Why it's important:  Pete attempts to blackmail Don into making him head of accounts by threatening to tell Bert Cooper about Don's desertion from the Korean War.  Don displays what will become a pattern throughout the show and decides to flee, asking Rachel Mencken to leave with him to Los Angeles.  She demurs, and Don refuses to give into Pete's request.  Pete divulges Don's secret to Bert Cooper, who shows no interest in it and gives Don permission to fire Pete (which he does not do).  A flashback shows us the incident that resulted in Dick Whitman switching dog tags with a deceased Don Draper and assuming his identity.

Honorable Mention - The Wheel (Episode Thirteen)
Why it's important:  Contains perhaps the single most famous scene in the history of the show, the "Kodak Carousal" pitch.  If you want to skip the rest of this episode, just go on YouTube and watch that three minute scene, it's classic.  Otherwise, Peggy is both promoted to junior copywriter and gives birth to Pete's child (which also explained her noticeable weight gain during the season).  Don finds out that Adam committed suicide after Don snubbed him and, in the season's final scenes, the writers juxtapose Don's imagined life where the family spends Thanksgiving together, with his actual life, where he blew off Betty and her family and returns to an empty home.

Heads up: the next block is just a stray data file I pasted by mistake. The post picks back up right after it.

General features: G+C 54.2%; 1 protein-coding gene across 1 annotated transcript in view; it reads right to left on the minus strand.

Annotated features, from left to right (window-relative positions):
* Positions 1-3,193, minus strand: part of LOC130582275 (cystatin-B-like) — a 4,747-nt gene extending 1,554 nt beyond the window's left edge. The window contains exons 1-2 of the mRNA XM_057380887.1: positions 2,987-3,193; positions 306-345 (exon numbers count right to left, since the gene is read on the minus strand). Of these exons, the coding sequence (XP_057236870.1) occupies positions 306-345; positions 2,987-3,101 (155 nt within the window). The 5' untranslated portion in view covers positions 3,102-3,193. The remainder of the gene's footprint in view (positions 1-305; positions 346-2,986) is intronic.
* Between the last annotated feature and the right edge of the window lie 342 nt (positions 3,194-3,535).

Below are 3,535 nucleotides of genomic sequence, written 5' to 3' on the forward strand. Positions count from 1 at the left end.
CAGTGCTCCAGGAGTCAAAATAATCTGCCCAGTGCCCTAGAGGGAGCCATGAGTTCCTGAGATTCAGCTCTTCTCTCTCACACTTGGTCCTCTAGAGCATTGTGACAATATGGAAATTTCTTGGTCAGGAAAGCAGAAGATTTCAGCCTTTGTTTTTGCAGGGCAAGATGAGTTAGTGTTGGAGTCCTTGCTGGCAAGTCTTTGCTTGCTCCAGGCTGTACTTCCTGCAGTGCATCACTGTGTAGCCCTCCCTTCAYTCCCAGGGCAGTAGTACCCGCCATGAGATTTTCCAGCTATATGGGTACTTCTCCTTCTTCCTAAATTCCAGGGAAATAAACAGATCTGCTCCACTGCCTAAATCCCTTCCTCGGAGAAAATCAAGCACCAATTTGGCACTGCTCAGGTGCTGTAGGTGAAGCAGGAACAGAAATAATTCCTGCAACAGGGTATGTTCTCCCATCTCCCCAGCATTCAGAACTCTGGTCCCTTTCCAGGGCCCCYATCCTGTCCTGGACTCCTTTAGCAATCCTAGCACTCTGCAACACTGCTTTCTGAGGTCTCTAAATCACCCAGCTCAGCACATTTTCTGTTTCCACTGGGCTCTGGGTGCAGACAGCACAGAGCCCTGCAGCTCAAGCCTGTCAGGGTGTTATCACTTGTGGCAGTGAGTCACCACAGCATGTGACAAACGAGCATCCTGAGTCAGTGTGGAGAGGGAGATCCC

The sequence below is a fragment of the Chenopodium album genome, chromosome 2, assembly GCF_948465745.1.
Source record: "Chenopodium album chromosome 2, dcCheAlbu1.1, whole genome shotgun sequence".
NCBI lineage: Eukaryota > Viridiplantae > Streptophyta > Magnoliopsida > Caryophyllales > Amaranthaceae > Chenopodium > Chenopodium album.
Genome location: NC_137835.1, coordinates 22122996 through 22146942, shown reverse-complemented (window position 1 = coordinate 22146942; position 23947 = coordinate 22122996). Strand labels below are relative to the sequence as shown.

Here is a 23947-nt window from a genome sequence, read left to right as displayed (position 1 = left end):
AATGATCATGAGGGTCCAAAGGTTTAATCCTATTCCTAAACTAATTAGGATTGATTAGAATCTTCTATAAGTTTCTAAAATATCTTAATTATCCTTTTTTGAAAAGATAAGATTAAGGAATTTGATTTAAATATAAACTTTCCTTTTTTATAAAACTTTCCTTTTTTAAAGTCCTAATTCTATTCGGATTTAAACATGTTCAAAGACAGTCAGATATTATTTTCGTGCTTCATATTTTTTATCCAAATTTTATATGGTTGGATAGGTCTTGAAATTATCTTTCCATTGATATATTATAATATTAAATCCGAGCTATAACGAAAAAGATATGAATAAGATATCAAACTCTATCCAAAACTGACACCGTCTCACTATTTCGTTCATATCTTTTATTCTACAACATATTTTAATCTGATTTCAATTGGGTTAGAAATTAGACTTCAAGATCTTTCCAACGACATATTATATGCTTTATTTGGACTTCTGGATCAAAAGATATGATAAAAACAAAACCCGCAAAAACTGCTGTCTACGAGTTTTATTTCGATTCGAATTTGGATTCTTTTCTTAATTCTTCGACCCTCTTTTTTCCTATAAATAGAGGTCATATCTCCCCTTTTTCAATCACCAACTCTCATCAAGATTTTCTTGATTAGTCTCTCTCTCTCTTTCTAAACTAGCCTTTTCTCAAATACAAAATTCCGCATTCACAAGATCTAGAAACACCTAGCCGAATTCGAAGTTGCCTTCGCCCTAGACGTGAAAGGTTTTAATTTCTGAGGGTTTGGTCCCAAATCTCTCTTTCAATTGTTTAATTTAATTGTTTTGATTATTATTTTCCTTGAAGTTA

Season Two

The Gold Violin (Episode Seven)
Why it's important: Jimmy Barrett tells Betty that Don and Bobbi have been having an affair. A flashback introduces Anna Draper and we learn that Don was once a used car salesman.  After purchasing a new Cadillac, Betty vomits in it on the way home from the party celebrating Jimmy's new TV show. Sal's wife feels unloved and unwanted by Sal when Ken Cosgrove visits for dinner. Roger intervenes in a personnel dispute when Joan fires Jane after discovering she snuck into Bert's office after hours.  This episode is a pivot point in the Draper marriage - from here on out, Betty will never again fully trust him and the disintegration of their marriage picks up substantial speed.  It also lays the foundation for Roger's eventual marriage to Jane.